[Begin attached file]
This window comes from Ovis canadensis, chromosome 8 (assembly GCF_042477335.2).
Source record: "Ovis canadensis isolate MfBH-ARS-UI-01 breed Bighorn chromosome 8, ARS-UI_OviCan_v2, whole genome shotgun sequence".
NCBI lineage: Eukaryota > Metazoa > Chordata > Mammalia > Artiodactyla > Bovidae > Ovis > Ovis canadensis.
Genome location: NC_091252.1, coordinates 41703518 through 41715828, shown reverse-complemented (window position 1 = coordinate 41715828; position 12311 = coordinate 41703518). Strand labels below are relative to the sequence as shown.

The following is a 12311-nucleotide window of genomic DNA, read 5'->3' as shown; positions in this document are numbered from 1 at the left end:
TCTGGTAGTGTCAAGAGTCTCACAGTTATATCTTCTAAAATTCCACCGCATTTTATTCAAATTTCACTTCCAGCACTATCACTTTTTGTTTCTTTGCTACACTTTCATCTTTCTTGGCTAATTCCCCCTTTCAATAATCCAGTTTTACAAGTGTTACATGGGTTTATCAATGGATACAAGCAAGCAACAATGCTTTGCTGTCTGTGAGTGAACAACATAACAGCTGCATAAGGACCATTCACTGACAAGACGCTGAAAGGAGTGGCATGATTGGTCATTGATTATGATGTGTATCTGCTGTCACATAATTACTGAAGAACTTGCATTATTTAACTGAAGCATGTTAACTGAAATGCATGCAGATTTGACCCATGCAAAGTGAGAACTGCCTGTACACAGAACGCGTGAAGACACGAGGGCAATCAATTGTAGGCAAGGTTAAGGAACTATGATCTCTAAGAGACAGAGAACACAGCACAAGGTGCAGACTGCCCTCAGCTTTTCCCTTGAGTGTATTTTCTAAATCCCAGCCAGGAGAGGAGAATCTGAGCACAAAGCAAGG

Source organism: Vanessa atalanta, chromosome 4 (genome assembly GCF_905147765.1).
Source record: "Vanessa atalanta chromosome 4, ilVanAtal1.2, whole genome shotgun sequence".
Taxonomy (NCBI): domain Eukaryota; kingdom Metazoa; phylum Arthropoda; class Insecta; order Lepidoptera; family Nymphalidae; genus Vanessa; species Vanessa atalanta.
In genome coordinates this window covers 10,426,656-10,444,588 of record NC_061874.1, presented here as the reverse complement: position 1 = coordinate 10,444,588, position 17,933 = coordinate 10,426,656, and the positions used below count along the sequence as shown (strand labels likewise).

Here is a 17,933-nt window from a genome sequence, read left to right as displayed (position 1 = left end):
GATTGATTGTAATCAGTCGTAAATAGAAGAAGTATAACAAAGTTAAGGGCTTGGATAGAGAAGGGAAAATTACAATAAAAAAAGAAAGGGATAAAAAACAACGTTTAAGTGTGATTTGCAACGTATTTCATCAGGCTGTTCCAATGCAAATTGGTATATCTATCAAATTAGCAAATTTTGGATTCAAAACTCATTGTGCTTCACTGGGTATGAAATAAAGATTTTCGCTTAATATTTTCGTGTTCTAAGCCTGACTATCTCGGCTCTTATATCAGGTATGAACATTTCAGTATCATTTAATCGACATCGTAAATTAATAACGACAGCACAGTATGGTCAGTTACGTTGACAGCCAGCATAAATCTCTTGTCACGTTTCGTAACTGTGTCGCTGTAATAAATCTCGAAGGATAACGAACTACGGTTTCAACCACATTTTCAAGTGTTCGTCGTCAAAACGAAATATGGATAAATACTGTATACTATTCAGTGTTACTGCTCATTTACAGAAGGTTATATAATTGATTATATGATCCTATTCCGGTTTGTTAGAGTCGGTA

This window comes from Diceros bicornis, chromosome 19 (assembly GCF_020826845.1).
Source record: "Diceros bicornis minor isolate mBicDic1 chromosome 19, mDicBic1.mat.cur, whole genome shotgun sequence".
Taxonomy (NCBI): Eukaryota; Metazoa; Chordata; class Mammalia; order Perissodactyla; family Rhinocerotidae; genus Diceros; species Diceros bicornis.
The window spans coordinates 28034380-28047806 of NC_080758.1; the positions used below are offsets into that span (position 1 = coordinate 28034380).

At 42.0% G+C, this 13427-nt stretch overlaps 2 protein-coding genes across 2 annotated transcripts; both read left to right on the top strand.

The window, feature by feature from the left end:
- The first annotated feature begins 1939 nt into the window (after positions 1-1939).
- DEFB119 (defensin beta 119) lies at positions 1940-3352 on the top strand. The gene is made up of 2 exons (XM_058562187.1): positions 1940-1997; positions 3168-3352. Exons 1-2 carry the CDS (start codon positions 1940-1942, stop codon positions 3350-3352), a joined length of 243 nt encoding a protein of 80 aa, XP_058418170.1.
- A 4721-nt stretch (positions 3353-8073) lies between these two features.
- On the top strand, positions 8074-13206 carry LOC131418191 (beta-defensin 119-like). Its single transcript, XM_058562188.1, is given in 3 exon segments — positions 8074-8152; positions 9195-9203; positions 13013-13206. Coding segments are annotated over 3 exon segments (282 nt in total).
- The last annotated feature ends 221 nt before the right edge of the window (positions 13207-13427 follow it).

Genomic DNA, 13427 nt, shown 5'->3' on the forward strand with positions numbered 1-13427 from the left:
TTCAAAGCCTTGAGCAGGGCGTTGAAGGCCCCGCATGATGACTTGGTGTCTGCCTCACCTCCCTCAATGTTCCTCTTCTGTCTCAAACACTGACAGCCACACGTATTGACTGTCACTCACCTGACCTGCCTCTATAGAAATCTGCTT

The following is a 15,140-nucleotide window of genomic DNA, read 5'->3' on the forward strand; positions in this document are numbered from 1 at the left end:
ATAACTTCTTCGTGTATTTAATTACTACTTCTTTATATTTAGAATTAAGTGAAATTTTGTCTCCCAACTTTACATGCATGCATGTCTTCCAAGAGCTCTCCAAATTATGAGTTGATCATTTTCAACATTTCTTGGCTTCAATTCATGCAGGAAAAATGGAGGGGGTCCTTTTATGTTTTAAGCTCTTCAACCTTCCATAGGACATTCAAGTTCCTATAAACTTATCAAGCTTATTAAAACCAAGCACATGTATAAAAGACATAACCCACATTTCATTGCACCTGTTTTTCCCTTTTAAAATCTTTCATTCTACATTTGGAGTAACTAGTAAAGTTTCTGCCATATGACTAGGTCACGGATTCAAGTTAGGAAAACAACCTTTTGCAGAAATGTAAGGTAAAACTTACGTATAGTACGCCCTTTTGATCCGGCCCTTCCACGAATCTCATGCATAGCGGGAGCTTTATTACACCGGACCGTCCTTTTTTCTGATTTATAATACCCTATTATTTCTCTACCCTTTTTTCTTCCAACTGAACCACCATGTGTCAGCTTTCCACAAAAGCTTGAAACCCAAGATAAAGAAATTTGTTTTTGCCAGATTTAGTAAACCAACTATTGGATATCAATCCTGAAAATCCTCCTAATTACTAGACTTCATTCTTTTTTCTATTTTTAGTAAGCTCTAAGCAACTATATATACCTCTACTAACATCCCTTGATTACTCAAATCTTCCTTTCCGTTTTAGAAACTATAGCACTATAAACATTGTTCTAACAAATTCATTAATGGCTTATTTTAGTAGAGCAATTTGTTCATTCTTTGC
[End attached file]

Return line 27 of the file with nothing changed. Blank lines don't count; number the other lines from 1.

ATAACTTCTTCGTGTATTTAATTACTACTTCTTTATATTTAGAATTAAGTGAAATTTTGTCTCCCAACTTTACATGCATGCATGTCTTCCAAGAGCTCTCCAAATTATGAGTTGATCATTTTCAACATTTCTTGGCTTCAATTCATGCAGGAAAAATGGAGGGGGTCCTTTTATGTTTTAAGCTCTTCAACCTTCCATAGGACATTCAAGTTCCTATAAACTTATCAAGCTTATTAAAACCAAGCACATGTATAAAAGACATAACCCACATTTCATTGCACCTGTTTTTCCCTTTTAAAATCTTTCATTCTACATTTGGAGTAACTAGTAAAGTTTCTGCCATATGACTAGGTCACGGATTCAAGTTAGGAAAACAACCTTTTGCAGAAATGTAAGGTAAAACTTACGTATAGTACGCCCTTTTGATCCGGCCCTTCCACGAATCTCATGCATAGCGGGAGCTTTATTACACCGGACCGTCCTTTTTTCTGATTTATAATACCCTATTATTTCTCTACCCTTTTTTCTTCCAACTGAACCACCATGTGTCAGCTTTCCACAAAAGCTTGAAACCCAAGATAAAGAAATTTGTTTTTGCCAGATTTAGTAAACCAACTATTGGATATCAATCCTGAAAATCCTCCTAATTACTAGACTTCATTCTTTTTTCTATTTTTAGTAAGCTCTAAGCAACTATATATACCTCTACTAACATCCCTTGATTACTCAAATCTTCCTTTCCGTTTTAGAAACTATAGCACTATAAACATTGTTCTAACAAATTCATTAATGGCTTATTTTAGTAGAGCAATTTGTTCATTCTTTGC